< Terug naar vorige pagina


Impact of Bone Cement Augmentation on the Fixation Strength of TFNA Blades and Screws

Tijdschriftbijdrage - Tijdschriftartikel

Background and Objectives: Hip fractures constitute the most debilitating complication of osteoporosis with steadily increasing incidences in the aging population. Their intramedullary nailing can be challenging because of poor anchorage in the osteoporotic femoral head. Cement augmentation of Proximal Femoral Nail Antirotation (PFNA) blades demonstrated promising results by enhancing cut-out resistance in proximal femoral fractures. The aim of this study was to assess the impact of augmentation on the fixation strength of TFN-ADVANCEDTM Proximal Femoral Nailing System (TFNA) blades and screws within the femoral head and compare its effect when they are implanted in centre or anteroposterior off-centre position. Materials and Methods: Eight groups were formed out of 96 polyurethane low-density foam specimens simulating isolated femoral heads with poor bone quality. The specimens in each group were implanted with either non-augmented or cement-augmented TFNA blades or screws in centre or anteroposterior off-centre positions, 7 mm anterior or posterior. Mechanical testing was performed under progressively increasing cyclic loading until failure, in setup simulating an unstable pertrochanteric fracture with a lack of posteromedial support and load sharing at the fracture gap. Varus-valgus and head rotation angles were monitored. A varus collapse of 5° or 10° head rotation was defined as a clinically relevant failure. Results: Failure load (N) for specimens with augmented TFNA head elements (screw/blade centre: 3799 ± 326/3228 ± 478; screw/blade off-centre: 2680 ± 182/2591 ± 244) was significantly higher compared with respective non-augmented specimens (screw/blade centre: 1593 ± 120/1489 ± 41; screw/blade off-centre: 515 ± 73/1018 ± 48), p < 0.001. For both non-augmented and augmented specimens failure load in the centre position was significantly higher compared with the respective off-centre positions, regardless of the head element type, p < 0.001. Augmented off-centre TFNA head elements had significantly higher failure load compared with non-augmented centrally placed implants, p < 0.001. Conclusions: Cement augmentation clearly enhances the fixation stability of TFNA blades and screws. Non-augmented blades outperformed screws in the anteroposterior off-centre position. Positioning of TFNA blades in the femoral head is more forgiving than TFNA screws in terms of failure load.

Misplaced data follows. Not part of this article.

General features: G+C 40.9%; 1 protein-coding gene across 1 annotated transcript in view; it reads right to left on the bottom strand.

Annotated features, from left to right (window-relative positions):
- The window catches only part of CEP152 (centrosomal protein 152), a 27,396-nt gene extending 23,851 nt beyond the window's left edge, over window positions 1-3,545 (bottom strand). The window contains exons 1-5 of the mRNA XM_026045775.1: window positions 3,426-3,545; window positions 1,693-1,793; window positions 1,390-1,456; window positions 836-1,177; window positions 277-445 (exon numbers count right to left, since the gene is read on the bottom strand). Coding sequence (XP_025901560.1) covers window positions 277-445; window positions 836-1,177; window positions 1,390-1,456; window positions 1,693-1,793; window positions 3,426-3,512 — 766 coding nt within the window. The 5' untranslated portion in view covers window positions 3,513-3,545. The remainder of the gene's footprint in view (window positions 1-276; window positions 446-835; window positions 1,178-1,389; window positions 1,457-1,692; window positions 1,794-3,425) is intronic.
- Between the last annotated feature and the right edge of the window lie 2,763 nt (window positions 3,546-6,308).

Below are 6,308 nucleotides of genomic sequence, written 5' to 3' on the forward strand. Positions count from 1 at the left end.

Tijdschrift: Medicina
ISSN: 1648-9144
Issue: 9
Volume: 57
Aantal pagina's: 10
Jaar van publicatie:2021